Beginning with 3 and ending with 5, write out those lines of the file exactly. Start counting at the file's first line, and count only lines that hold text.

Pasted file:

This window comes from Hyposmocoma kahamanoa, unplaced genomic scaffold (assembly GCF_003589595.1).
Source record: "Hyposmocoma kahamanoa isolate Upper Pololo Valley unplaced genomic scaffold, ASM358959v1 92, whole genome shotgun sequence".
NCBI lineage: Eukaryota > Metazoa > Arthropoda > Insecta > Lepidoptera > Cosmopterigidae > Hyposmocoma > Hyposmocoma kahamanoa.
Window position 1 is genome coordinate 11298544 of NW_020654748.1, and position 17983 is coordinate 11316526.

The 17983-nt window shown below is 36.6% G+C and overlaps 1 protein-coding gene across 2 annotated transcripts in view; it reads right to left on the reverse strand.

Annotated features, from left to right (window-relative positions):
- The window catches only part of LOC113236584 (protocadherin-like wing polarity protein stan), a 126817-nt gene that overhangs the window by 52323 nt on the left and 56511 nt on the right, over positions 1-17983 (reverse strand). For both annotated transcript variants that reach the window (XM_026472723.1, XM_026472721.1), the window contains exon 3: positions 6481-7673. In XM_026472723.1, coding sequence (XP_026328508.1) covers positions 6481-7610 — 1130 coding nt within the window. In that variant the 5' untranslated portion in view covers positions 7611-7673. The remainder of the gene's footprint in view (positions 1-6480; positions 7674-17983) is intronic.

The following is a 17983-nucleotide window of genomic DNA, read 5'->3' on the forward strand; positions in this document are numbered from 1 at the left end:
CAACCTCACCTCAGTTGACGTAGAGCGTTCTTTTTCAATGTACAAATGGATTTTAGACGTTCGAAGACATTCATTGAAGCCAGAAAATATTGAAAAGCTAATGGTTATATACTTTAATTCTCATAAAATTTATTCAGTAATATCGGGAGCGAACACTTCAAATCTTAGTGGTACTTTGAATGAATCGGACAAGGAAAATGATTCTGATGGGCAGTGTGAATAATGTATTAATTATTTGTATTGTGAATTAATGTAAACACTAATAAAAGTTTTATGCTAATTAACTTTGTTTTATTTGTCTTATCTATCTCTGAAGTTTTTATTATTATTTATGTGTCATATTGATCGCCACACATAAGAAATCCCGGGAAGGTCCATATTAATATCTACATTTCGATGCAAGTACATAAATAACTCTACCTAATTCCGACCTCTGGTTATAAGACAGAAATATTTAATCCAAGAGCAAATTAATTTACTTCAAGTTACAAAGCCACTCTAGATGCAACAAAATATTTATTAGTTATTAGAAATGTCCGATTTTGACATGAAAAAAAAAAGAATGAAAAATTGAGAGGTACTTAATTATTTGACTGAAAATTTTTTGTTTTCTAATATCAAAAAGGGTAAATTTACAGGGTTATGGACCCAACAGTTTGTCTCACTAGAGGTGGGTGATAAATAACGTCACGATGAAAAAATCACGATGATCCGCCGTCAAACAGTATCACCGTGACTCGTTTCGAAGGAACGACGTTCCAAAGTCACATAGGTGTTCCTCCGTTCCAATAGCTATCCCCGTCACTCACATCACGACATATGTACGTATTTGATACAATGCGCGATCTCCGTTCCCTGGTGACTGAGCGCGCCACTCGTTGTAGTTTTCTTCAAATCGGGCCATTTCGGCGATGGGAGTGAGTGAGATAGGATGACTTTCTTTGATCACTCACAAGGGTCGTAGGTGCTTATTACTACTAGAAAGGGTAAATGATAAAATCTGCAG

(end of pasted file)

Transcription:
NCBI lineage: Eukaryota > Metazoa > Arthropoda > Insecta > Lepidoptera > Cosmopterigidae > Hyposmocoma > Hyposmocoma kahamanoa.
Window position 1 is genome coordinate 11298544 of NW_020654748.1, and position 17983 is coordinate 11316526.

The 17983-nt window shown below is 36.6% G+C and overlaps 1 protein-coding gene across 2 annotated transcripts in view; it reads right to left on the reverse strand.